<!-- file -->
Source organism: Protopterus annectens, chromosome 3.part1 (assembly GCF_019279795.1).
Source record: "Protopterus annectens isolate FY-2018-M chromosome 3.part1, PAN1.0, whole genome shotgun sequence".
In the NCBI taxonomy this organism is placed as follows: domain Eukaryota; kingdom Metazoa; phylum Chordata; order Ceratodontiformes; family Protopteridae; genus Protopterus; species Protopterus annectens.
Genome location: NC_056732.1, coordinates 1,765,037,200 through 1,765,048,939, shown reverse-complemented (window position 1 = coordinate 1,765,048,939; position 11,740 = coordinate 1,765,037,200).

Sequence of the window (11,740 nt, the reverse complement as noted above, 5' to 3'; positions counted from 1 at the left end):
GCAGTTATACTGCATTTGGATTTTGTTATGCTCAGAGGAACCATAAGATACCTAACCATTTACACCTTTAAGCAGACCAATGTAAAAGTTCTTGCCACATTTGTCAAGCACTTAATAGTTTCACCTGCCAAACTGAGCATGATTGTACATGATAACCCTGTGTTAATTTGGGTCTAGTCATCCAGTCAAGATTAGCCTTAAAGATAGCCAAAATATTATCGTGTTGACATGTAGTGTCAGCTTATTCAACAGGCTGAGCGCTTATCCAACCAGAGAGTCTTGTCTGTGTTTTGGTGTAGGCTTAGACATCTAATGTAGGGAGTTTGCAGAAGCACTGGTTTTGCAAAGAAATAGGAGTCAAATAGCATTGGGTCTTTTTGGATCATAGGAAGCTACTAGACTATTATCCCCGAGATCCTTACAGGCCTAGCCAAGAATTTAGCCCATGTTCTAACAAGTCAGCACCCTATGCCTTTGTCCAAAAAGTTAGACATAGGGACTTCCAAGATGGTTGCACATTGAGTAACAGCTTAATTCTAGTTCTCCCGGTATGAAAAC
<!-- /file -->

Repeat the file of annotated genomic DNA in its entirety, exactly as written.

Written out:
Source organism: Protopterus annectens, chromosome 3.part1 (assembly GCF_019279795.1).
Source record: "Protopterus annectens isolate FY-2018-M chromosome 3.part1, PAN1.0, whole genome shotgun sequence".
In the NCBI taxonomy this organism is placed as follows: domain Eukaryota; kingdom Metazoa; phylum Chordata; order Ceratodontiformes; family Protopteridae; genus Protopterus; species Protopterus annectens.
Genome location: NC_056732.1, coordinates 1,765,037,200 through 1,765,048,939, shown reverse-complemented (window position 1 = coordinate 1,765,048,939; position 11,740 = coordinate 1,765,037,200).

Sequence of the window (11,740 nt, the reverse complement as noted above, 5' to 3'; positions counted from 1 at the left end):
GCAGTTATACTGCATTTGGATTTTGTTATGCTCAGAGGAACCATAAGATACCTAACCATTTACACCTTTAAGCAGACCAATGTAAAAGTTCTTGCCACATTTGTCAAGCACTTAATAGTTTCACCTGCCAAACTGAGCATGATTGTACATGATAACCCTGTGTTAATTTGGGTCTAGTCATCCAGTCAAGATTAGCCTTAAAGATAGCCAAAATATTATCGTGTTGACATGTAGTGTCAGCTTATTCAACAGGCTGAGCGCTTATCCAACCAGAGAGTCTTGTCTGTGTTTTGGTGTAGGCTTAGACATCTAATGTAGGGAGTTTGCAGAAGCACTGGTTTTGCAAAGAAATAGGAGTCAAATAGCATTGGGTCTTTTTGGATCATAGGAAGCTACTAGACTATTATCCCCGAGATCCTTACAGGCCTAGCCAAGAATTTAGCCCATGTTCTAACAAGTCAGCACCCTATGCCTTTGTCCAAAAAGTTAGACATAGGGACTTCCAAGATGGTTGCACATTGAGTAACAGCTTAATTCTAGTTCTCCCGGTATGAAAAC